Nearly half of the top 100 CPG firms have already launched voice marketing campaigns. Why? In connection to the two mechanisms discussed above, the decision to adopt voice assistants for marketing purposes seems to be, at least partly, ecosystem-oriented (vs. technology-) and emotional-focused (vs. rational-).

Preliminary evidence shows that the emotions towards a platform ecosystem, ranging from indifference to anxiety, influence the evaluation, adoption and expectation towards the new platform services, which generates a bias in the manager’s decision making.

We noticed an increasing number of adoption decisions linked to some sort of ‘platform pressure’ or ‘platform FoMO’ (Fear of Missing Out). These (often) hidden and (often) mixed emotions assume a different meaning depending on the perspective focal point of analysis (industry competition vs. platform owner competition). In relation to its broader competitive environment, a company might suffer from social (platform) pressure, “you don’t want to be the only company among your competitors not investing into Alexa or Google Home”, while another might suffer from competitive (platform) pressure, “everyone in our company likes platform owners like Amazon; but we like them to stay small”, as executives stated.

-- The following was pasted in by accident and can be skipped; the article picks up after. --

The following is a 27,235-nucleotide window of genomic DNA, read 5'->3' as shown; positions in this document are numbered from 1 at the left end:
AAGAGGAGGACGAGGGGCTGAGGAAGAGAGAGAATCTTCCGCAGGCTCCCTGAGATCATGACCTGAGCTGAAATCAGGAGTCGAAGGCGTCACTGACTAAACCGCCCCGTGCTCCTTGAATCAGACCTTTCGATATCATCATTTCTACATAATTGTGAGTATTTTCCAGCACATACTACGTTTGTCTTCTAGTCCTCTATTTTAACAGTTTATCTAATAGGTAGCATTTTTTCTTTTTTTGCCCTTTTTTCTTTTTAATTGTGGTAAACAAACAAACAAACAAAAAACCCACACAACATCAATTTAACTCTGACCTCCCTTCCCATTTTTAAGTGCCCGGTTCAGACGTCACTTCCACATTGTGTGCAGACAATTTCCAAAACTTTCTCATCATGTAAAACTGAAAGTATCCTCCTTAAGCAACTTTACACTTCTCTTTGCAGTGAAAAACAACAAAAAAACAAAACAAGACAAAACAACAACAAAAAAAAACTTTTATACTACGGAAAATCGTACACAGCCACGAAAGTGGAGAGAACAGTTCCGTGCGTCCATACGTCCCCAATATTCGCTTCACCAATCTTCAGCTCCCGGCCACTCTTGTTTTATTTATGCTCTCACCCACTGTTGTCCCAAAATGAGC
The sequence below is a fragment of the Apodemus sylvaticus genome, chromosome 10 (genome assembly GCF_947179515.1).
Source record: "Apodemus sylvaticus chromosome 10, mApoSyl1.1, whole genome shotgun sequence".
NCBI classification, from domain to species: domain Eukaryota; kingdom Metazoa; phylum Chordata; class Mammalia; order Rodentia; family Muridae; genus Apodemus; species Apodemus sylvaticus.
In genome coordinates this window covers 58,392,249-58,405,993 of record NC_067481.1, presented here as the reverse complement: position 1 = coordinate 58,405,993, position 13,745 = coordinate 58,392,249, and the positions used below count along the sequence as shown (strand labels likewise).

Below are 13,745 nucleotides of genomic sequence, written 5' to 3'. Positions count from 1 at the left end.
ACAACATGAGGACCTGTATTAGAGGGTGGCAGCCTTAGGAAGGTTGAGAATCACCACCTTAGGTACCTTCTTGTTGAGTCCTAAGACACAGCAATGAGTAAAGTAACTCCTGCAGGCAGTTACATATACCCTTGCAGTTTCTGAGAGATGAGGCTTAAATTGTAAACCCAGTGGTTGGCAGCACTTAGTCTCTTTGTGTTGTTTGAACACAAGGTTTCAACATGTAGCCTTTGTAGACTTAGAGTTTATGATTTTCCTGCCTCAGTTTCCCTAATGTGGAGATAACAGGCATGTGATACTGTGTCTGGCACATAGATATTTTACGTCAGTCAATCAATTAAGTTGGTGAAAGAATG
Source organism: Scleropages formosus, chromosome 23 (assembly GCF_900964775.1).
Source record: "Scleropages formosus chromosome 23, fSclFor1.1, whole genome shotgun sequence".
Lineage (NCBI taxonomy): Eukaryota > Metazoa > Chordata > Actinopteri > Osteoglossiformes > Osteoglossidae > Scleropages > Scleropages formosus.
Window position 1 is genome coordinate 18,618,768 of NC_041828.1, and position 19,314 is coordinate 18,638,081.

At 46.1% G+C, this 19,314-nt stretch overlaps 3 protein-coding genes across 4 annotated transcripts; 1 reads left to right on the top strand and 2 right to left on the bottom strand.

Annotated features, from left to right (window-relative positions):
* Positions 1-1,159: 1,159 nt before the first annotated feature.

Competitive platform pressure is triggered by several levels of concern connected to the power unbalance managers experience with a platform owner, oftentimes referred to as ‘monopolistic’ power. Managers get emotional when discussing the (i) perceived low transparency of how AI-powered algorithms are affecting brands’ visibility in voice search rankings. They are concerned about the (ii) potentially unfair product placement practices in favor of the growing number of high-quality private labels. Moreover, managers see (iii) an increasing number of user-related data being collected by the platform not shared back with their company, hence, not producing novel insights. Lastly, managers of premium brands regard the (iv) low-end price disruption (see as a dangerous practice for their business, possibly expanding in parallel to the service ecosystem growth (i.e., diffusion of shopping-related voice assistants).